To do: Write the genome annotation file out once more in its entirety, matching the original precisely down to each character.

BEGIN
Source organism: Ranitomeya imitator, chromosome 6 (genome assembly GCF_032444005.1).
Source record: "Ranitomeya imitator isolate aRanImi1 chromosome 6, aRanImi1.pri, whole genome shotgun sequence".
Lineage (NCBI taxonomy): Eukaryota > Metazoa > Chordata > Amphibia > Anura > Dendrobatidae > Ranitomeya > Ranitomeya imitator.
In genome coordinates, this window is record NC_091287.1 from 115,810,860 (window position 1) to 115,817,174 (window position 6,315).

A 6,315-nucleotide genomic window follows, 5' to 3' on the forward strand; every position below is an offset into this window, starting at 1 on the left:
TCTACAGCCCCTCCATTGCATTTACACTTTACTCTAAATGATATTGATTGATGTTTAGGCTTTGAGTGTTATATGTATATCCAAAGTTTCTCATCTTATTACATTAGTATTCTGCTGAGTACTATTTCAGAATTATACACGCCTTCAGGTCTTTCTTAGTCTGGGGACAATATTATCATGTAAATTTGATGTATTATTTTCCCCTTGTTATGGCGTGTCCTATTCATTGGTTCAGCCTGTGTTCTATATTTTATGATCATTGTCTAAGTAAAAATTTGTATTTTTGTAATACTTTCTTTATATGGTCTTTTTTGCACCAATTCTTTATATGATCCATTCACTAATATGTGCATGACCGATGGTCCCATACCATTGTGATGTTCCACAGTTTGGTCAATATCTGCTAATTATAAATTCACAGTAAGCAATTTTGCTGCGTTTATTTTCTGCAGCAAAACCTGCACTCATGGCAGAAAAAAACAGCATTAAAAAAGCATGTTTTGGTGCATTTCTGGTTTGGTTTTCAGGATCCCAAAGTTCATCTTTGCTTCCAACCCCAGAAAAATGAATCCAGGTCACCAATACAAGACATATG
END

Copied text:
Source organism: Ranitomeya imitator, chromosome 6 (genome assembly GCF_032444005.1).
Source record: "Ranitomeya imitator isolate aRanImi1 chromosome 6, aRanImi1.pri, whole genome shotgun sequence".
Lineage (NCBI taxonomy): Eukaryota > Metazoa > Chordata > Amphibia > Anura > Dendrobatidae > Ranitomeya > Ranitomeya imitator.
In genome coordinates, this window is record NC_091287.1 from 115,810,860 (window position 1) to 115,817,174 (window position 6,315).

A 6,315-nucleotide genomic window follows, 5' to 3' on the forward strand; every position below is an offset into this window, starting at 1 on the left:
TCTACAGCCCCTCCATTGCATTTACACTTTACTCTAAATGATATTGATTGATGTTTAGGCTTTGAGTGTTATATGTATATCCAAAGTTTCTCATCTTATTACATTAGTATTCTGCTGAGTACTATTTCAGAATTATACACGCCTTCAGGTCTTTCTTAGTCTGGGGACAATATTATCATGTAAATTTGATGTATTATTTTCCCCTTGTTATGGCGTGTCCTATTCATTGGTTCAGCCTGTGTTCTATATTTTATGATCATTGTCTAAGTAAAAATTTGTATTTTTGTAATACTTTCTTTATATGGTCTTTTTTGCACCAATTCTTTATATGATCCATTCACTAATATGTGCATGACCGATGGTCCCATACCATTGTGATGTTCCACAGTTTGGTCAATATCTGCTAATTATAAATTCACAGTAAGCAATTTTGCTGCGTTTATTTTCTGCAGCAAAACCTGCACTCATGGCAGAAAAAAACAGCATTAAAAAAGCATGTTTTGGTGCATTTCTGGTTTGGTTTTCAGGATCCCAAAGTTCATCTTTGCTTCCAACCCCAGAAAAATGAATCCAGGTCACCAATACAAGACATATG